As European countries go, Belgium is relatively small—about the size of Maryland—yet it offers some of Europe’s most interesting attractions, and not only in such well-traveled destinations as Bruges, Antwerp and Ghent, in and of themselves dynamic cities in the Flanders region. A recent cultural tour with the Belgium Tourist Office in New York, focused on new museums in Brussels, Louvin-la-Neuve and Liege, and a spectacular new railroad station in Liege designed to strengthen Belgium’s access to the rest of Europe.
brussels As the headquarters for the European Union, Brussels—part of the highly popular Flanders region—is a city of such great variety and punch that it constantly reinvents itself while respecting the art, architecture and history of several cultures spanning 600 years. This is immediately evident in the Dominican Hotel. Tucked behind the landmark La Monnaie Theater and Opera House—where Belgium struck its first blow for independence from the Netherlands in 1830—the hotel surrounds a 15th century cloister and former Dominican monastery. Redesigned, rebuilt and opened as a hotel in 2007 by the Carlton Group, it has preserved enough of its original architectural elements—sweeping archways, the old cloister hidden behind a glass wall, the courtyard—to recall its earlier incarnation, all while providing some of the most chic contemporary accommodations and public spaces in town. The 150 guestrooms and suites are arranged around the cloister; all richly decorated, many of them have loft-like ceilings and short staircases separating sleeping areas from bathrooms. Espresso coffee machines and mini-bars stocked with Belgian chocolates are two reasons why the Dominican is already one of Brussels’ most successful business hotels. A Turkish bath and Finnish sauna for weary guests are two more. A member of Design Hotels, the Dominican Hotel should appeal to any client looking for style, comfort, good service, and a convenient location.
Historic Brussels is best explored on foot, but clients can also book any number of half- or full-day bus tours that cover the highlights. From the Dominican Hotel’s central location, it is just a 10-minute walk through narrow cobbled streets to the Grand Place, the administrative center of 17th century Brussels and the city’s architectural tour de force. The square has a magical quality with its imposing Hotel de Ville set among fine 17th century guild houses, all virtually destroyed in 1695 by Louis XIV and later rebuilt by various guilds. Victor Hugo and Karl Marx both lived in the Grand Place, and Rodin spent enough time there as a political refugee to collaborate on the ornamental design for the Stock Exchange. Certainly, it should be first on any client’s sightseeing agenda.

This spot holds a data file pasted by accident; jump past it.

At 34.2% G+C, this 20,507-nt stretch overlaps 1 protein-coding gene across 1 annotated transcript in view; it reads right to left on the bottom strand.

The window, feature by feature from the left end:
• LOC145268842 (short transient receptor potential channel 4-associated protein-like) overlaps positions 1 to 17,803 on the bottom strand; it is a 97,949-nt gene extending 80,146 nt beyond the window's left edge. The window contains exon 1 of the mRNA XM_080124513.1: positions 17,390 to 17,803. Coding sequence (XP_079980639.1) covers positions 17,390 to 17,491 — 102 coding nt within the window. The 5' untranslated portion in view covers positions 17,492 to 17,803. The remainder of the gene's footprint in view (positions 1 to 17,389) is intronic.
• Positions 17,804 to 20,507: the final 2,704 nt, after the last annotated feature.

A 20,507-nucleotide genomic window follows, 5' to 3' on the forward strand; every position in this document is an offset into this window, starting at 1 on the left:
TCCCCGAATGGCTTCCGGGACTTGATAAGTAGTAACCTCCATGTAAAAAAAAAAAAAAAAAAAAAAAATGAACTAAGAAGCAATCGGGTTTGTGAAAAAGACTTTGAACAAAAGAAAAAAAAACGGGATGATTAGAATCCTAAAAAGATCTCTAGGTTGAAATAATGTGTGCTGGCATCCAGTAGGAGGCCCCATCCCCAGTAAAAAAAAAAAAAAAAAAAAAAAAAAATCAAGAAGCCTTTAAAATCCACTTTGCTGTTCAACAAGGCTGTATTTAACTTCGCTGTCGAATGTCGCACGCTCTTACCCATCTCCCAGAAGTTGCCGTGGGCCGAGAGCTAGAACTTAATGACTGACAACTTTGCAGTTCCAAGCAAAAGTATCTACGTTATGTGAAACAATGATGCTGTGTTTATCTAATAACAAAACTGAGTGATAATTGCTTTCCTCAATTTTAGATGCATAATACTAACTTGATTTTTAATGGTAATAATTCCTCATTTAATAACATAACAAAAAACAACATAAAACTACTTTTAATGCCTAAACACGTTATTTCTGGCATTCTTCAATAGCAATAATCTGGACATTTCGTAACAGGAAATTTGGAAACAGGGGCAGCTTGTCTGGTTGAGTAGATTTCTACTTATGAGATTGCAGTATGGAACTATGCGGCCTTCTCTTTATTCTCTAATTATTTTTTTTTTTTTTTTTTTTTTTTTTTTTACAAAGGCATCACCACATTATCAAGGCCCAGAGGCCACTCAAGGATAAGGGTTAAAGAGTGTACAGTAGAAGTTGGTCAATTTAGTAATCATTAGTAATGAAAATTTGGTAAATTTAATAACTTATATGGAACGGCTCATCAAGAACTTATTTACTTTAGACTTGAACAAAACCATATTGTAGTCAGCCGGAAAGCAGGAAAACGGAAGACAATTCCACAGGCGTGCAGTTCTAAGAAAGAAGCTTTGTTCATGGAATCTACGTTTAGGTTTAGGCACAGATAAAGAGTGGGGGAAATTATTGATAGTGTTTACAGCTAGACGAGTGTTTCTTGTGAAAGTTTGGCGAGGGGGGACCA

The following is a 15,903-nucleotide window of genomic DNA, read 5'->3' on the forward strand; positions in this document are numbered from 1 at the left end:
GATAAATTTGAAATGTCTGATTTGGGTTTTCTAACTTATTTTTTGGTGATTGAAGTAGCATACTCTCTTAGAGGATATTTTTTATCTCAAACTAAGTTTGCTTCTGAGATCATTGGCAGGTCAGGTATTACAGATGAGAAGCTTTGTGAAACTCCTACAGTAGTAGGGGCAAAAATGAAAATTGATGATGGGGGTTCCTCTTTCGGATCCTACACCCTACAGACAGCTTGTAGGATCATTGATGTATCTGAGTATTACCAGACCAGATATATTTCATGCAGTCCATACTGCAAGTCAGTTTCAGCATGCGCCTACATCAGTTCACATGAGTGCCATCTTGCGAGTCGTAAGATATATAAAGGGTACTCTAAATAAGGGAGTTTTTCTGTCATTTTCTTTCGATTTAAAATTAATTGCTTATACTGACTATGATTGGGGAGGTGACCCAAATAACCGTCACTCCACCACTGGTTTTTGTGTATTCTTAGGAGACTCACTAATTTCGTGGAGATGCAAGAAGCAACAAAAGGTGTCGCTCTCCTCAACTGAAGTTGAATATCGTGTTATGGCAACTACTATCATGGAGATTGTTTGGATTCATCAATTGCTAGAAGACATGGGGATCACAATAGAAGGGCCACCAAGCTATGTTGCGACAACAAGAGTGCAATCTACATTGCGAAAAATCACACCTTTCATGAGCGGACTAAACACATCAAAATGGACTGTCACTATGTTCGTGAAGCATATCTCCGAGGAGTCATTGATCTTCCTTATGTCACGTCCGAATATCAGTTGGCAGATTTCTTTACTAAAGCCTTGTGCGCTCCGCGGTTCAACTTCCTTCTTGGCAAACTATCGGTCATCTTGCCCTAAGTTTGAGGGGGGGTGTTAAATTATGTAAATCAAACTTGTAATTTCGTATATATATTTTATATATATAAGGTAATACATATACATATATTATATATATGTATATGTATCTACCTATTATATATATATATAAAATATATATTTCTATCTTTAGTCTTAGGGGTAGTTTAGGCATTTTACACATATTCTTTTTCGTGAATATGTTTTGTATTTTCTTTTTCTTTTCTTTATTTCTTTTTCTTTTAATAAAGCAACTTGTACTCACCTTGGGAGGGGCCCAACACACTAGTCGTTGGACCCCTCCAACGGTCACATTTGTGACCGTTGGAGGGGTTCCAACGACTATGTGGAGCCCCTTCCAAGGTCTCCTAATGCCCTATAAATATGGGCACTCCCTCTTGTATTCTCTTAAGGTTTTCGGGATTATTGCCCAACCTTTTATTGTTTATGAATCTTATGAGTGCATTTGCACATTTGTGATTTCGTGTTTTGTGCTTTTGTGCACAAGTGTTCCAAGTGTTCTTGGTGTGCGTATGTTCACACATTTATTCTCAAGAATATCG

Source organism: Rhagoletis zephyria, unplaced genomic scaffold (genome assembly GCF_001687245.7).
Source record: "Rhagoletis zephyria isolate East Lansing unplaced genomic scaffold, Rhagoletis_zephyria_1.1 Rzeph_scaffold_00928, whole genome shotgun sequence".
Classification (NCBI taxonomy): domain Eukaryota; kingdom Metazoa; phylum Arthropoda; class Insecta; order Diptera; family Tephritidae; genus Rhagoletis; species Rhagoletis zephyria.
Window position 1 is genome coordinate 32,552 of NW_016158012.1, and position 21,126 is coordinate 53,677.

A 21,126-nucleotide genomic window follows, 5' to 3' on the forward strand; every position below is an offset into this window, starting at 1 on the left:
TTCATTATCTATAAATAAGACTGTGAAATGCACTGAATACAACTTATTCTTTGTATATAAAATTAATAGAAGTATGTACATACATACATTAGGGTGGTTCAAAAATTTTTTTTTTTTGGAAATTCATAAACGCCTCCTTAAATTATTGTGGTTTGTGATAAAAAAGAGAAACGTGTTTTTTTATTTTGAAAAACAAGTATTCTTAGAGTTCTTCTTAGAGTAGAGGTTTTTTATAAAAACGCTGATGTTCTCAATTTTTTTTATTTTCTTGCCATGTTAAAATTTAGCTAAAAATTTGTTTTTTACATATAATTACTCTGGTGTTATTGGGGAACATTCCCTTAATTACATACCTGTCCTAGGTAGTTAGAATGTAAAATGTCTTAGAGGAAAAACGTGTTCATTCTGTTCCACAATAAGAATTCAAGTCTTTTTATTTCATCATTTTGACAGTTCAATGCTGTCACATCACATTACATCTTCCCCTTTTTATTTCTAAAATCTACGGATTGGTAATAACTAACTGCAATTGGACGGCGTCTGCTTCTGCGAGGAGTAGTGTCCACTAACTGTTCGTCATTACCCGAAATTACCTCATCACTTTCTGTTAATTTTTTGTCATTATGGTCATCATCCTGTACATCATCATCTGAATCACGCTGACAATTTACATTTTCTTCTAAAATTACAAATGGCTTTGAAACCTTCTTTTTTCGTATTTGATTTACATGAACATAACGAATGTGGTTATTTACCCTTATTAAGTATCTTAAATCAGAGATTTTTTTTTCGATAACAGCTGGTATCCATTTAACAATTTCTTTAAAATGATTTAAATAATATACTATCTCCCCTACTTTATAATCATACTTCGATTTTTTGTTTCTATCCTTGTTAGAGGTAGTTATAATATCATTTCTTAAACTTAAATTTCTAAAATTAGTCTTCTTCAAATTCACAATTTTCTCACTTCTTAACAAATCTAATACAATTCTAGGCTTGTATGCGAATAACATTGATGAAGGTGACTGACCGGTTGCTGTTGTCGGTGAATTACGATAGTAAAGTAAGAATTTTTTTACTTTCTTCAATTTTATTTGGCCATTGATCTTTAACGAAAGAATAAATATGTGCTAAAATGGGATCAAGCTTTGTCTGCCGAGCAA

Just north of the Grand Place are the glass-vaulted arcades of the Galeries Royales de St-Hubert, dating from 1847 and still major outposts for some of Belgium’s most upscale couturiere and chocolate. Neuhaus still occupies its original 1860 Confiserie, producing what Brussels insiders claim is Belgium’s best chocolate.
Though most of the restaurants around Galeries St-Hubert are strictly for tourists, the family-owned Chez Leon is an exception. Clients can’t go wrong with fresh moules et frites (mussels and fries) served Belgian-style slathered in mayonnaise. Then—after all, this is Belgium, where beer is a national industry—suggest bar-hopping between Delirium—boasting 1,000 different beers in a setting dominated with painted pink elephants on the ceiling—and A la Morte Subite, to sample the gueuze-based house beer on tap, called, not surprisingly, “sudden death.”
There is no better family museum in all of Brussels than the splendid Museum of Musical Instruments (MIM) occupying the converted 1899 Art Nouveau “Old England” department store near the Place Royale. With more than 7,000 antique and modern instruments in its collection, the MIM is the largest museum of its kind in the world. This being Belgium, the museum has a good cafe with the added benefit of an outdoor terrace overlooking the city.
Two of Belgium’s greatest artists, the surrealist Rene Magritte and the cartoon artist Herge, finally have their own museums. Just around the corner from the MIM—in the Royal Museums of Fine Arts complex—is the new $10 million Magritte Museum opened in June 2009 and housing the world’s largest collection of works by the artist. Magritte’s entire oeuvre is exhibited on five floors arranged chronologically from top to bottom in dimly lit galleries that progress from dark to light.